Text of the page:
Photo from SkyExpress.ruSince there aren’t many direct flights from non-CIS countries (also called “far-abroad countries” in Russia) to Sochi, and most foreign travelers today visiting Sochi are probably getting there through Moscow, or another city, I think this information will be useful to people who are planing a trip to Russia this year.

Russia is a big country. Biggest in the World, in fact. Just that alone has a lot of benefits, such as availability of vast amounts of natural resources, multicultural wealth, and many others. But it also creates certain problems and inconveniences, one of which I will talk about today – travel.

2007 – The formation of low-cost air carriers’ market.

For the longest time air travel in Russia was an expensive way to get around. And it still is, however, it can change dramatically in 2007. That is because for the first time ever Russia may see new, low-cost airlines. In fact three companies may be created next year which will provide airfares at discount prices. Past couple of years, news about European low-cost carriers’s plans to start operations in Russia were constantly hitting online news sites. However it never happened. Not yet, anyway. So, the first low-cost carrier, SkyExpress, will start operating in the beginning of 2007. And its first route is Moscow-Sochi. The introductory price of around $19 (500 rubles) is unheard of in Russia. Compare this to the current one-way rates from other air carriers: Sibir Airlines – $105 (2 755 rubles), Aeroflot – $96 (rates taken from their official websites, and will vary depending on dates and availability). And these are only 2 hours flights, now think how expensive are flights to Siberia and Russia’s Far East, to which there’s less competition and a lot longer distances. This September I visited Krasnoyarsk (Siberian city, 4-5 hours flight), and round-way tickets cost me $600 for the economy-class seats. I thought it was a lot. I hope now, with new low-cost airlines around, these prices will drop.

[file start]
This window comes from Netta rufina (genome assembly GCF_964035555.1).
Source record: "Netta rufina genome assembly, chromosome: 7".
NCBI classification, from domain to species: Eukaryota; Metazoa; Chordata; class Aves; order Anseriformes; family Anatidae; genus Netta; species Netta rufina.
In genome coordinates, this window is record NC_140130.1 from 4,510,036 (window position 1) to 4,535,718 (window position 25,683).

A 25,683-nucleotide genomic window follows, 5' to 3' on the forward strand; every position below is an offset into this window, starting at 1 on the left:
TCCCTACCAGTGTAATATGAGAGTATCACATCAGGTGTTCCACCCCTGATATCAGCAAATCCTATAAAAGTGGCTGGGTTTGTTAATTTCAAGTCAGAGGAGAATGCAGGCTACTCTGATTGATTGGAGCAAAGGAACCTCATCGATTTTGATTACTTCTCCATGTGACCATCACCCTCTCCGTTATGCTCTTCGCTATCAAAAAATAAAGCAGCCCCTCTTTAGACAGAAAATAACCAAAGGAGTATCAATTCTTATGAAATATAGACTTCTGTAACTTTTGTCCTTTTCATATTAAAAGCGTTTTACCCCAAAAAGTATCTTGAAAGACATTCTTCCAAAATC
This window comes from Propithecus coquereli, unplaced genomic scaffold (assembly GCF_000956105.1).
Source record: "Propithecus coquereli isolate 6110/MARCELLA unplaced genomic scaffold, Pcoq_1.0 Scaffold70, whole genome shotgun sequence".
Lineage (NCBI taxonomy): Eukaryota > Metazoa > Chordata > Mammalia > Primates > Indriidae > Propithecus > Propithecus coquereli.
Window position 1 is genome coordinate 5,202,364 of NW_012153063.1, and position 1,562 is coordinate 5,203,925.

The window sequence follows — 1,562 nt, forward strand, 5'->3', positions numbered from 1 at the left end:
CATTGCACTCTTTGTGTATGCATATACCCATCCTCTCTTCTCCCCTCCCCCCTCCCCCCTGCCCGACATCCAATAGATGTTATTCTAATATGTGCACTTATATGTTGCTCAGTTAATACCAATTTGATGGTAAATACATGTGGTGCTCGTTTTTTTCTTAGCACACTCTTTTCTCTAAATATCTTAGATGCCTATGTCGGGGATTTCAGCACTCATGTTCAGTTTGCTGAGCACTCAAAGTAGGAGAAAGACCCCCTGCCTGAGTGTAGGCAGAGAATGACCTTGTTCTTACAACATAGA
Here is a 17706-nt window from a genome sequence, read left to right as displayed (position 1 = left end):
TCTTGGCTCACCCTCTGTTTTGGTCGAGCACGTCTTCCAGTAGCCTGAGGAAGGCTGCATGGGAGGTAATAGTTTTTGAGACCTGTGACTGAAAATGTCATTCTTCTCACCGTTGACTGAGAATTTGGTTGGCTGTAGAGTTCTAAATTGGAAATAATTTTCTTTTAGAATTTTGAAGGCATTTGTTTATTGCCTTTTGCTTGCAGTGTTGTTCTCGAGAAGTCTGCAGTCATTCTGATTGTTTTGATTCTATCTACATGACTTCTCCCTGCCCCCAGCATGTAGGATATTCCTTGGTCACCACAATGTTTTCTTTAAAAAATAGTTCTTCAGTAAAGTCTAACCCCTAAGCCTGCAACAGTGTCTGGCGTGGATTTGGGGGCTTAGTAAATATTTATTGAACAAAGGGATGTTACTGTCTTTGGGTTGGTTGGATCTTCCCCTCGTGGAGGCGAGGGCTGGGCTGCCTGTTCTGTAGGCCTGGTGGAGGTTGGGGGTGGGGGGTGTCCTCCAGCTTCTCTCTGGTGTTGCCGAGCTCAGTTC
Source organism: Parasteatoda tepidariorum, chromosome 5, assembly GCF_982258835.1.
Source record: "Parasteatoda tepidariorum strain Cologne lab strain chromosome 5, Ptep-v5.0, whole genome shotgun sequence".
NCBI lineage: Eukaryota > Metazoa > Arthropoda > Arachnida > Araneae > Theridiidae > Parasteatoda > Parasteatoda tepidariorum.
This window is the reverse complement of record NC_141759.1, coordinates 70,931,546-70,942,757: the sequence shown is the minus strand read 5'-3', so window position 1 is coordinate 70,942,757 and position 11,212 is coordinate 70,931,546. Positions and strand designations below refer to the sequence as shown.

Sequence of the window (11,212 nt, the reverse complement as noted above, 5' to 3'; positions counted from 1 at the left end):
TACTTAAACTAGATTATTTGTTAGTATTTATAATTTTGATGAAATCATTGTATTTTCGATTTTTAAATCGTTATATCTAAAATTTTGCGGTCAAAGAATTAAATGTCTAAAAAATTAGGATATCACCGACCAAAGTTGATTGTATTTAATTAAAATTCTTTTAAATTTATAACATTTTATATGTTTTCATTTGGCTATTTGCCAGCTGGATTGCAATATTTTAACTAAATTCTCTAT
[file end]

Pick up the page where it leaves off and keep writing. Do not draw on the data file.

Railroad rides are a different story, and probably are not of much interest to most foreign travelers. It takes over 48 hours to get from Moscow to Sochi, and if you only have a week or two, you probably don’t want to spend 4 days in a train. These rides can be convenient, however, if you want to visit another city, up to 8 hours away. For example i find it convenient to go by train from Moscow to St. Petersburg, just book a late night train – get on at 11pm, get some sleep, start a new day in new city early morning :)

Train tickets are often as expensive (or higher priced) as airline tickets, if you travel in four-berth compartment or better. And train tickets will most likely only go up, since railroad is a natural monopoly, not much you can do with that. In addition, train rides in Russia today are subsidized by federal government. This year we only paid 65% of a real railroad ticket price, according to the information published in, and this number will gradually go up.

Note: $-prices mentioned in this article are in US dollars.

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